According to the Fraud Act, if you are found clearly guilty of violating these guidelines, you may be imprisoned for up to 12 months. While this is bad enough already, the consequences don’t stop there.

You could stand to lose all of your monetary possessions and property. Moreover, the authorities will have your name on a permanent criminal record, minimising your chances of working with a bank in the future.

A permanent criminal record is a blemish upon your name that can actively harm your future endeavours. 

On top of that, your name will likely be entered onto the rogue landlord and property agents database.

The gist of this database is to identify landlords that are known to be troubling for the tenants or the authorities in general. Their troubling activities include illegal or outright criminal activities. 

And while tenants currently do not have access to the list, should they ever gain it, your chances of finding one would be reduced drastically.

Being barred from working with banks or government entities was bad enough as is, but this has the potential of eliminating any letting opportunities for you.

Suffice it to say; none would like to be placed in such a database.

The Possibilities Of Moving Into A Buy-To-Let Property

With that being said, there are a few niche possibilities for moving into a buy-to-let home.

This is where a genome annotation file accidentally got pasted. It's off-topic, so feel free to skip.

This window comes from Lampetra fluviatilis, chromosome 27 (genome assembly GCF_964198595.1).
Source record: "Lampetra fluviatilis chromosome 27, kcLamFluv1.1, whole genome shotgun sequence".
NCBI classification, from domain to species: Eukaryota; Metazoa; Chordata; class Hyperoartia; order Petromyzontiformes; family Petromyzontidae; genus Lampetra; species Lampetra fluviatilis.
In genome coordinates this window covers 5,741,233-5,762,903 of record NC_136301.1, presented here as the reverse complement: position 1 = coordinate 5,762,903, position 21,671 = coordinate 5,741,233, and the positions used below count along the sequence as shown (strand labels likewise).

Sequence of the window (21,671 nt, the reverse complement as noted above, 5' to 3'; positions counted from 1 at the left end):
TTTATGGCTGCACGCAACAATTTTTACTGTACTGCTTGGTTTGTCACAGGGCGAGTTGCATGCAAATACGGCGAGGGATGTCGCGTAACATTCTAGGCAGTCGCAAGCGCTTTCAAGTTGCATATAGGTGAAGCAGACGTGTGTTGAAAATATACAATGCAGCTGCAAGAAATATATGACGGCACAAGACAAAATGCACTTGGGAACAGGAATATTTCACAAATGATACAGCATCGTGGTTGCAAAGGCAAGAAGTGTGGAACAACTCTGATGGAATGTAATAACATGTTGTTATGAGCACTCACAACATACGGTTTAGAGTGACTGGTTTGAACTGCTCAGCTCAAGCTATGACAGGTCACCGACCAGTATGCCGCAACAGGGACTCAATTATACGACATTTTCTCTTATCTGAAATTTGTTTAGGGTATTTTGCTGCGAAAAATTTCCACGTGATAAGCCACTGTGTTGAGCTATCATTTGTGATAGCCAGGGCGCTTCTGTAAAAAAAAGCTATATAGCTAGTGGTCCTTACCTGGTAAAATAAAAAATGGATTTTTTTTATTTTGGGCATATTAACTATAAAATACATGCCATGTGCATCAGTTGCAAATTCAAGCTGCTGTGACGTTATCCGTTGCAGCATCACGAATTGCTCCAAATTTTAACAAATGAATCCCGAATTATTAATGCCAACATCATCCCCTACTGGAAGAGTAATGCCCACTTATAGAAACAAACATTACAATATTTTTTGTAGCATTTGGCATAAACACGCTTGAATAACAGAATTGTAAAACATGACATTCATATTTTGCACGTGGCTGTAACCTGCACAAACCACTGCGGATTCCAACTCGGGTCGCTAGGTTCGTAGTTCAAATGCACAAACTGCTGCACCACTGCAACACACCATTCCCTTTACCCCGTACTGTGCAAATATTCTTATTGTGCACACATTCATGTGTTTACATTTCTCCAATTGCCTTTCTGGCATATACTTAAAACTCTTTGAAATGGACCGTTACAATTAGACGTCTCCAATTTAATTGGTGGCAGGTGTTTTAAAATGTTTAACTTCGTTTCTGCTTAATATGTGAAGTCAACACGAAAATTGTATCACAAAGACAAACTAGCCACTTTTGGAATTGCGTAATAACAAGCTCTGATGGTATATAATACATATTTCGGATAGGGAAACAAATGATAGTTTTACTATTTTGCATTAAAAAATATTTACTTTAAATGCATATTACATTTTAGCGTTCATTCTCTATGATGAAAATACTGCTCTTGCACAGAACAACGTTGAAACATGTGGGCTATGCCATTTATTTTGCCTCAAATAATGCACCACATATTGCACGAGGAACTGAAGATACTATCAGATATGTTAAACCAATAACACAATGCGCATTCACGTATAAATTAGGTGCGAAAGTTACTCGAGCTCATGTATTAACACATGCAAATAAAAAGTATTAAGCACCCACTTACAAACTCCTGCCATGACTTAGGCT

One such instance is if the lenders find your reasons for moving into the home understandable. In such cases, you have the option of changing your rental agreement from a buy-to-let mortgage to a residential one.

Per FCA rules, owners can freely change standard buy-to-let rental agreements to residential or regulated buy-to-let ones.

Changing Mortgage To Buy To Let

The former is generally better if your stay extends beyond a reasonable period of time, while the latter is better suited for temporary stays. Consider residential mortgage properties to be a more permanent solution in such cases.

Of course, this process requires plenty of legal documentation and may lighten your wallet a bit. Not to mention the time consumed by the application process.

And if you move in without informing the lender, you may face additional fines. Needless to say, moving into a buy-to-let property can be more trouble than it’s worth.

It’s worth mentioning that landlords can move into the properties that they are the owners of, without the property being a buy-to-let mortgage.

While this will still result in a violation of the tenancy agreement if tenants occupy the property, the consequences are far less severe. 

Moreover, if your standard residential rental property has no tenants, you can freely move in without fear.

Summing Up

The regulations surrounding buy-to-let mortgages are quite strict, and for good reasons too.

It’s in the best interest of both the lender and the borrower that no instances of fraud occur when such properties are in discussion.

If you have a buy-to-let mortgage and desperately need to move in, you will be required to go through the legal process.

Simultaneously, you will be required to inform the lender about your circumstances beforehand to prevent any legal action as well.

But as a general rule, it’s better to leave the buy-to-let mortgage to tenants.

**A buy to let mortgage will be secured against your property.

Some types of buy to let mortgages are not regulated by the Financial Conduct Authority.

All content is written by qualified mortgage advisors to provide current, reliable and accurate mortgage information. The information on this website is not specific for each individual reader and therefore does not constitute financial advice.